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What is Severe Spasticity?

Spasticity is an umbrella term for a multitude of movement disorders.1 Patients may describe it as feelings of muscle stiffness, weakness, and/or involuntary muscle contractions or movements (eg, jerks, continual or bursts of flexion), and their doctors may recognize spasms, hypertonicity, and accompanying muscle spasticity.2-4

The 2005 SPASM consortium defines spasticity as “disordered sensori-motor control, resulting from an upper motor neuron lesion, presenting as intermittent or sustained involuntary action of muscles.”1,5 This definition focuses on measurement of abnormal muscle activity. But what makes spasticity severe?

Approximately 2.7 million people in the U.S. have spasticity, and 1.1 million people are affected by severe spasticity.6

 

We often think of severe as very harmful or painful. But a recent expert consensus panel challenges this understanding and expands the definition of severe spasticity to mean when spasticity is “problematic, interfering with comfort, function, or caregiving.” 1

For some patients, spasticity may be as mild as occasional muscle stiffness that causes minimal disruptions. But for many others, spasticity may be severe enough to be painful, uncontrollable, and significantly decrease their quality of life and limit their ability to do simple tasks.3 Importantly, even seemingly mild cases of spasticity may be considered severe when they interfere with daily activities, such as dressing or bathing.1

Severity should be evaluated in terms of functional limitations to a patient. Intensity of spasticity should take into account the clinician’s, patient’s, and caregiver’s perspectives. Severe is best described as how problematic the spasticity is to the patient/caregiver, rather than a just a numerical rating on a spasticity assessment measure.1

The most frequent drug adverse events with Lioresal® Intrathecal (baclofen injection) vary by indication, but include hypotonia (34.7%), somnolence (20.9%), headache (10.7%), convulsion (10.0%), dizziness (8.0%), urinary retention (8.0%), nausea (7.3%), and paresthesia (6.7%). Dosing or programming errors may result in clinically significant overdose or withdrawal.

Even seemingly mild degrees of spasticity can lead to a profound inability to perform basic activities of daily living—now considered severe spasticity.1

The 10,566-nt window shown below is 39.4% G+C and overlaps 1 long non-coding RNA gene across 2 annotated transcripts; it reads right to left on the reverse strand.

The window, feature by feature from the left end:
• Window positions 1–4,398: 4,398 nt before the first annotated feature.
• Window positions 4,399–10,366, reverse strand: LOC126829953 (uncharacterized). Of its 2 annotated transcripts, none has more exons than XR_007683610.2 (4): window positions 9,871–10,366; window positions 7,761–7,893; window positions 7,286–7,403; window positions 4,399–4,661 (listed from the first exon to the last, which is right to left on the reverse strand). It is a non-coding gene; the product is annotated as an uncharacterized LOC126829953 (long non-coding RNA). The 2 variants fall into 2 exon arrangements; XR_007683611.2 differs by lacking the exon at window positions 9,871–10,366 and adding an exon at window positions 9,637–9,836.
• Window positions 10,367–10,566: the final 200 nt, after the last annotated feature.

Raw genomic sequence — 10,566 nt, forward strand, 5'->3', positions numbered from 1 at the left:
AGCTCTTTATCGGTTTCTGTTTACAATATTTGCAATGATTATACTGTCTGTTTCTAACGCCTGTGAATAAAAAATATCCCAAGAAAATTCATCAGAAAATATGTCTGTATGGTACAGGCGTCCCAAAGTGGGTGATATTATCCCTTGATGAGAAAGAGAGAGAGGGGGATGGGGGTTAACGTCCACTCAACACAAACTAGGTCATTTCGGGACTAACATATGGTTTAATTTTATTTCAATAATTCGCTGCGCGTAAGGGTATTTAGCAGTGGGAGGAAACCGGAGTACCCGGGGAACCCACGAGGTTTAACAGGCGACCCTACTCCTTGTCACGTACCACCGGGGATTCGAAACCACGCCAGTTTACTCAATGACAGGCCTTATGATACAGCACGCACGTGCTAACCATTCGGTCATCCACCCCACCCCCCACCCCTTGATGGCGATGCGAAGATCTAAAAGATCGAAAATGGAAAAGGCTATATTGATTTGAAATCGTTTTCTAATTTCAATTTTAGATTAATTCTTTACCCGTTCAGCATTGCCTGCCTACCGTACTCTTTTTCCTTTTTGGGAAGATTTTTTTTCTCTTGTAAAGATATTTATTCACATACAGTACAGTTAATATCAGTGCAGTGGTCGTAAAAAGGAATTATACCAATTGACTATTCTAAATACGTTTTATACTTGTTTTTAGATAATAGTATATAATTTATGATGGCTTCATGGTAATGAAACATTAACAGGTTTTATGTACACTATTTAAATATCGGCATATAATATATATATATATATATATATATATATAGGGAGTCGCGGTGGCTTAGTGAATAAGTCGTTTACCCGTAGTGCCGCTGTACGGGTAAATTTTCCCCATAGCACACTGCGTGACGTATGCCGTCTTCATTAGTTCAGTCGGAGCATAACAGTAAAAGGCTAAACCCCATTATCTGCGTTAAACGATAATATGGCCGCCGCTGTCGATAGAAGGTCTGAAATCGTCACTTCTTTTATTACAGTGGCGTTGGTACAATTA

1. Saulino M, Ivanhoe CB, McGuire JR, et al. Best practices for intrathecal baclofen therapy: patient selection. Neuromodulation. 2016;19(6):607-615.
  2. Spasticity. National Multiple Sclerosis Society website. https://www.nationalmssociety.org/Symptoms-Diagnosis/MS-Symptoms/Spasticity. Accessed December 7, 2016.
  3. What is spasticity? National Institute of Neurological Disorders and Stroke (NINDS) website. https://www.ninds.nih.gov/disorders/spasticity/spasticity.htm. Last modified October, 2011. Accessed December 7, 2016.
  4. Brashear A, Elovic E. Chapter 1: Why is spasticity treatment important? In: Brashear A., Ed. Spasticity. Diagnosis and Management. 2nd ed. Demos Medical Publishing, LLC. 2016.
  5. Pandyan AD, Gregoric M, Barnes MP, et al. Spasticity: clinical perceptions, neurological realities and meaningful measurement. Disabil Rehabil. 2005;27(1-2):2-6.
  6. McGuire JR. Chapter 2: Epidemiology of spasticity in the adult and child. In: Brashear A, Elovic E, eds. Spasticity: Diagnosis and Management. 2nd ed. New York, NY: Demos Medical, 2016.

Important Safety Information for Lioresal® Intrathecal (baclofen injection)

Abrupt discontinuation of intrathecal baclofen, regardless of the cause, has resulted in sequelae that include high fever, altered mental status, exaggerated rebound spasticity, and muscle rigidity, that in rare cases has advanced to rhabdomyolysis, multiple organ-system failure and death.

Prevention of abrupt discontinuation of intrathecal baclofen requires careful attention to programming and monitoring of the infusion system, refill scheduling and procedures, and pump alarms. Patients and caregivers should be advised of the importance of keeping scheduled refill visits and should be educated on the early symptoms of baclofen withdrawal. Special attention should be given to patients at apparent risk (e.g. spinal cord injuries at T-6 or above, communication difficulties, history of withdrawal symptoms from oral or intrathecal baclofen). Consult the technical manual of the implantable infusion system for additional postimplant clinician and patient information (see WARNINGS).

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Adverse Reactions

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Serious Adverse Reactions

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Use in Specific Populations

For more information, including BOX WARNING, refer to Lioresal® Intrathecal (baclofen injection) prescribing information.